What’s happening to all that retirement money people are supposed to be saving? (Photo: Getty)

What’s happening to all that retirement money people are supposed to be saving?

It’s probably going to support, or help support, an older or younger family member.

That’s according to a Gallup poll, the first quarter Wells Fargo/Gallup Investor and Retirement Optimism Index survey, which finds that 32 percent of investors are providing financial support to an adult family member—a parent, a grown child, or perhaps even both.

And, not surprisingly, 61 percent of those say that it’s making it tough to save for their own retirement.

Among retired investors, the number is a bit lower, at 25 percent, than it is among those still actively working (35 percent). While 22 percent of retired investors say they’re helping an adult child, 2 percent say they’re helping a parent and 1 percent say they’re helping both, 75 percent say they aren’t providing financial help to such family members.

But among those not yet retired, just 65 percent say they’re not helping to support family members; 24 percent are helping one or more adult children, 8 percent are bailing out a parent and 3 percent are helping both generations.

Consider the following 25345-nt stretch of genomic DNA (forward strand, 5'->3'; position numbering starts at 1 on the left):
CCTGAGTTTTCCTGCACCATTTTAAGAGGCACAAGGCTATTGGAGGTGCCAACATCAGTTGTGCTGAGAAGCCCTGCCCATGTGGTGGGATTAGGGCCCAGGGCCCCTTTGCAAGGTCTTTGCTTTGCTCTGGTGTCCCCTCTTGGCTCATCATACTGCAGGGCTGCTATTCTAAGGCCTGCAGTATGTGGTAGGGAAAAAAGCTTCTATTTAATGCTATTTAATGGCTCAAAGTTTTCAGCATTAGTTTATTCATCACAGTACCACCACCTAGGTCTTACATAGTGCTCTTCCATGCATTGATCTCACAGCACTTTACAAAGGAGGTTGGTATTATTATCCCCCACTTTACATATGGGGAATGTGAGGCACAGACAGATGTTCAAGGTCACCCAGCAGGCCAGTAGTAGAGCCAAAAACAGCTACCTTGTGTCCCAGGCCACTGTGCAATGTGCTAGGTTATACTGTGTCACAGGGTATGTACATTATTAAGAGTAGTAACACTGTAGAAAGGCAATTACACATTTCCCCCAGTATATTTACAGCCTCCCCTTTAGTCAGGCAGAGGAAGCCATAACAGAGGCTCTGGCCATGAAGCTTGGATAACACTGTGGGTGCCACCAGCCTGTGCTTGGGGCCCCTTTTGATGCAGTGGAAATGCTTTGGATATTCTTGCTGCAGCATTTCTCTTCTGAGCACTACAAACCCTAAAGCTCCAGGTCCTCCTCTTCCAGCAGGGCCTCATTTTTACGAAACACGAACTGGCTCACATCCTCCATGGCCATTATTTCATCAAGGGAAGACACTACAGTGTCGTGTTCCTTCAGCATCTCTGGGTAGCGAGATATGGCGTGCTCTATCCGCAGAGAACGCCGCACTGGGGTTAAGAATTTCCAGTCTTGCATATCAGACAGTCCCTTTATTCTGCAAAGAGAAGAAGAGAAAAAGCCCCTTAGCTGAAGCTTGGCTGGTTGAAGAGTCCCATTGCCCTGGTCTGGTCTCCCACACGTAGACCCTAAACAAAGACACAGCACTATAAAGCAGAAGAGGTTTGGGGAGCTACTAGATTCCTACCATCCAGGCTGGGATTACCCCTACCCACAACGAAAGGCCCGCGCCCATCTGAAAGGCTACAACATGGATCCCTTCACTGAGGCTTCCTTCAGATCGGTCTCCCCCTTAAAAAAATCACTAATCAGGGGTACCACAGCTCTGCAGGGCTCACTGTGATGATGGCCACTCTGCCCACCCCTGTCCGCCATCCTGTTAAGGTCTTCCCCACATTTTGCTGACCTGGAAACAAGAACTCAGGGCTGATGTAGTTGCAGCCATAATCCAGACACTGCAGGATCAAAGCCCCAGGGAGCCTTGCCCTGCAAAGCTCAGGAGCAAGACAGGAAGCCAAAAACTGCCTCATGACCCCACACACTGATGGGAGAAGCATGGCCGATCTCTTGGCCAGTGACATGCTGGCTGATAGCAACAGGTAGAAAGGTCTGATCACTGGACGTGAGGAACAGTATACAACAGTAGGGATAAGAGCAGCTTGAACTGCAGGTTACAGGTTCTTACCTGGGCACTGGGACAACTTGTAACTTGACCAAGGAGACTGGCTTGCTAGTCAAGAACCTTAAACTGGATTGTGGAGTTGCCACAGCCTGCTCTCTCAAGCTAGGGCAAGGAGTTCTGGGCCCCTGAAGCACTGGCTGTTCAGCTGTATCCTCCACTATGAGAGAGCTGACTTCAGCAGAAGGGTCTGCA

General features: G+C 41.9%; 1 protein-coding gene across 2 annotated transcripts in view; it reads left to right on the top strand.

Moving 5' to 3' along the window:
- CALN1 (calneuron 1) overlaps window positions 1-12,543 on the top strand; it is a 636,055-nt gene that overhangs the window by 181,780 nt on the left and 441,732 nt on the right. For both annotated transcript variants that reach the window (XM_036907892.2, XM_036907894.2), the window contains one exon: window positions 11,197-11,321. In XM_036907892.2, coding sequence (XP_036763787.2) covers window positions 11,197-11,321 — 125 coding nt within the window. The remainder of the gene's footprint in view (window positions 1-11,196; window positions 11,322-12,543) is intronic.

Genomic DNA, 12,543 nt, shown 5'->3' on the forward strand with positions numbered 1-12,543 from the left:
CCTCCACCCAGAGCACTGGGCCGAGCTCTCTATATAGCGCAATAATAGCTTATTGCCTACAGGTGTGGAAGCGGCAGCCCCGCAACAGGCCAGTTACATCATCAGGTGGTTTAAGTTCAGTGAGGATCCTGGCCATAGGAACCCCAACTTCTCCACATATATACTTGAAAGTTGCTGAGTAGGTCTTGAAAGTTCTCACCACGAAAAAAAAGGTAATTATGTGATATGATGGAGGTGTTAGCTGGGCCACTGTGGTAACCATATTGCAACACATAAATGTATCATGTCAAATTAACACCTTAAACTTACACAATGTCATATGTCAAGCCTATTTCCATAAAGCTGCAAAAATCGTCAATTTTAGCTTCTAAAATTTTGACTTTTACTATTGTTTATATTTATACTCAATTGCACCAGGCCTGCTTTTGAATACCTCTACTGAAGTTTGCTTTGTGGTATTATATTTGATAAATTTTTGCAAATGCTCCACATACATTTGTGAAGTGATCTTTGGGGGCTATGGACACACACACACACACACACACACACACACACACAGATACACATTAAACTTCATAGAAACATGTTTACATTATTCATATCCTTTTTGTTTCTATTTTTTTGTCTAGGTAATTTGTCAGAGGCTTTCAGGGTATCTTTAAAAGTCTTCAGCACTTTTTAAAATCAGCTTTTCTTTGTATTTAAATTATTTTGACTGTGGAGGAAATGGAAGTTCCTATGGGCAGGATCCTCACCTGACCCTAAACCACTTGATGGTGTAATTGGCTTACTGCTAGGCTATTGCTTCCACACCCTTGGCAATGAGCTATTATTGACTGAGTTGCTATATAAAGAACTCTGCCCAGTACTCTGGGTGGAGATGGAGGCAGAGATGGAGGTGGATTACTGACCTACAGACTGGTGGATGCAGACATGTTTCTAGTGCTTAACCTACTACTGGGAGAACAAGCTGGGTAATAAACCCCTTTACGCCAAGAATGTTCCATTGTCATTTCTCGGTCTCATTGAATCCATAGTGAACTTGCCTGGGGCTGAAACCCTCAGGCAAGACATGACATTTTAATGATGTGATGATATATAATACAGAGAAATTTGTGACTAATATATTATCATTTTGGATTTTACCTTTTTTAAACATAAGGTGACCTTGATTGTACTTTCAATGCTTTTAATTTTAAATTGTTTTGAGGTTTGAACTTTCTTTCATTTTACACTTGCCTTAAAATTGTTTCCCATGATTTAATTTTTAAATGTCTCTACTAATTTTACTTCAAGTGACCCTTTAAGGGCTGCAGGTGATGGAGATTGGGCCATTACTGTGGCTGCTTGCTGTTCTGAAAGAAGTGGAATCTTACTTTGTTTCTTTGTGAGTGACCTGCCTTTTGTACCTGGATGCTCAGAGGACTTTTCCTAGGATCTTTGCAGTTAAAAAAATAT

Overall, the poll finds that 46 percent of investors who have one or more grown children are providing them with financial support, while 14 percent of investors with a living parent are doing the same.

While the poll did not ask how much financial support respondents are providing, or how the money is being used—such as for college, in the case of adult children—a 2013 Gallup study found that the “boomerang” or “Peter Pan” phenomenon of young adults returning to or remaining in their parents’ home is all too real for many families.

That survey found that 14 percent of adults in their immediate postcollege years (aged 24–34) indicated they were living at home with their parents.

This supporting of other generations, however, is taking a toll on retirement preparedness. A little more than six in 10 investors who are providing money to older or younger generations say it hinders their retirement savings a lot (11 percent), a moderate amount (17 percent) or a little (33 percent).

That amounts to 20 percent of all investors who are negatively affected by the financial support they provide.